Both are great guns. I like carrying the S&W better. How strong does it have to be? Most modern high tech guns are now polymer.

You could build your house out of steel instead of wood. Steel would be stronger ~ but do you need it.

Both will do the job.

oldfool
August 10, 2011, 02:34 PM
"Is the model 60 pro series worth an extra $150-200 dollars?'

I vote yes

maybe because I own the 3" SP101, but not the 60 pro
the 3" SP101 I do love, but it's not a really good OWB CCW carry piece for me
the 60 pro appeals to me as maybe the best choice out there in 3", current manufacture, any brand

But I don't much believe in 357 full mag loads out of any 3" barrel, much less a 23 oz, 3 inch. I would load 38+P, not because you will damage either gun with 357, but it's just not a load I would choose for me.

Aside from all the usual/predictable ILS flame game comments, in a 23 oz 357 gun, I would simply have it removed and plugged, no big deal.
(I do think the ILS design is stoopid engineering, fatally flawed design, but it's simply not a deciding factor for me; irrelevant if I like whatever else the gun is, irrelevant if I don't like whatever else the gun is.)

I would love to try a 60 pro, but if I did, I would be pert-near guaranteed to be left with a lite wallet in my hip pocket, and I don't use plastic I cannot pay off in full every week, period. Not for anything, including pizza.

Guillermo
August 10, 2011, 10:45 PM
fatally flawed design, but it's simply not a deciding factor for me; irrelevant if I like whatever else the gun is, irrelevant if I don't like whatever else the gun is.

I assume that you will disable it

skidder
August 10, 2011, 11:10 PM
When did they start adding monkey locks on Smiths?? I guess that's what I get for taking that 20 year nap under that tree......:rolleyes:

lobo9er
August 10, 2011, 11:13 PM
so its possible to remove the lock and have the gun function normal? I saw a video removing the lock on a 686 but wasnt sure if it was a good idea or not.

Guillermo
August 11, 2011, 12:16 AM
so its possible to remove the lock and have the gun function normal?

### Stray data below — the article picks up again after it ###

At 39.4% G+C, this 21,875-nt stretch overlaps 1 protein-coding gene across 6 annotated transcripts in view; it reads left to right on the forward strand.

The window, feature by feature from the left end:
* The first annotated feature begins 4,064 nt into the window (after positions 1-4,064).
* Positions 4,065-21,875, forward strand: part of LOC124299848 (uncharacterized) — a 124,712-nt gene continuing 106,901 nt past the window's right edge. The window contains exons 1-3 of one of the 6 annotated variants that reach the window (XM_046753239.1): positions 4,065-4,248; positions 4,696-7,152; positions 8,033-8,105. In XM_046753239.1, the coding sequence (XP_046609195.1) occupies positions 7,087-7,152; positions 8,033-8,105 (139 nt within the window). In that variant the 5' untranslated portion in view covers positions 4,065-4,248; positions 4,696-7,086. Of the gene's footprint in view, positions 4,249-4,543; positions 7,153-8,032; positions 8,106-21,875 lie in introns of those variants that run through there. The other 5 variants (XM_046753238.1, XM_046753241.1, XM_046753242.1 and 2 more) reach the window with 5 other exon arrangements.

many have done so and report good results.

others have suggested that increased liability exists if the gun is involved in an accidental or self defense shooting.

I am not a lawyer, not do I play one on TV.

I prefer to avoid the whole thing, as well as the MIM parts. I like my S&Ws from the 60s or earlier.

engineer88
August 11, 2011, 12:33 AM
I am not anti-ils. I have a couple of them. If I could have caught a no lock model for the price I paid, I would have definitely done so. That said my two favorite revolvers are my SP101 and my 4" model 64. No locks, made very solid and fine shooters. I got my SP101 used for $339 spent $75 on trigger job and springs and feel like I got a lot more gun for my money then a 60 pro. If I had it all to do over again, I would still own the SP101. It is my favorite handgun I own.

Shienhausser
August 11, 2011, 01:12 AM
My lock/mim smith is a range/hunt backup gun.

My 2 legged animal gun is no lock no mim. I wanted it this way.

Guillermo
August 11, 2011, 01:36 AM
Shienhausser is a smart guy.

Take no chances when dealing with the North American Primate.

And I am glad that Shienhausser is one of the good guys. I am glad he does not carry an IL gun for protection.

788Ham
August 11, 2011, 01:49 AM
"The SP's feel a little heavy, kinda klunky" This is what sold me on the SP 101. I like the feel of the heavier barrel, mine is 3" {actually 3.06"}, the extra weight will keep the barrel from whipping too hard when shooting .357's. A gentleman I know, who shoots comp. with a revolver, told me the SP 101 is about the best revolver out there today, will handle all loads, .38 and .357, better than most 4"ers of any other make. I haven't had a chance to shoot mine a lot yet, but love the heft and the way the revolver fits my hand. YMMV

MachIVshooter
August 11, 2011, 12:30 PM
What finally made the choice for me was the grip and the larger hammer on the SP101 simply felt better and gave me better control for my hand

You'll come to hate that hammer if you shoot a lot of SA. The heavy draw weight and sharp edges tear your thumb up (And I work with my hands).

I took a file to mine to knock the points down a bit, especially on the edges.

so its possible to remove the lock and have the gun function normal?

Yes. Easy to do. There are also plugs available for the hole. No gunsmith skills required, just a modicum of aptitude for taking things apart and putting them back together. The spring loaded fork that used to hold the lock cylinder & cam is what retains the plug.

Post #14:

http://smith-wessonforum.com/s-w-revolvers-1980-present/102217-plug-s-w-j-frame-2.html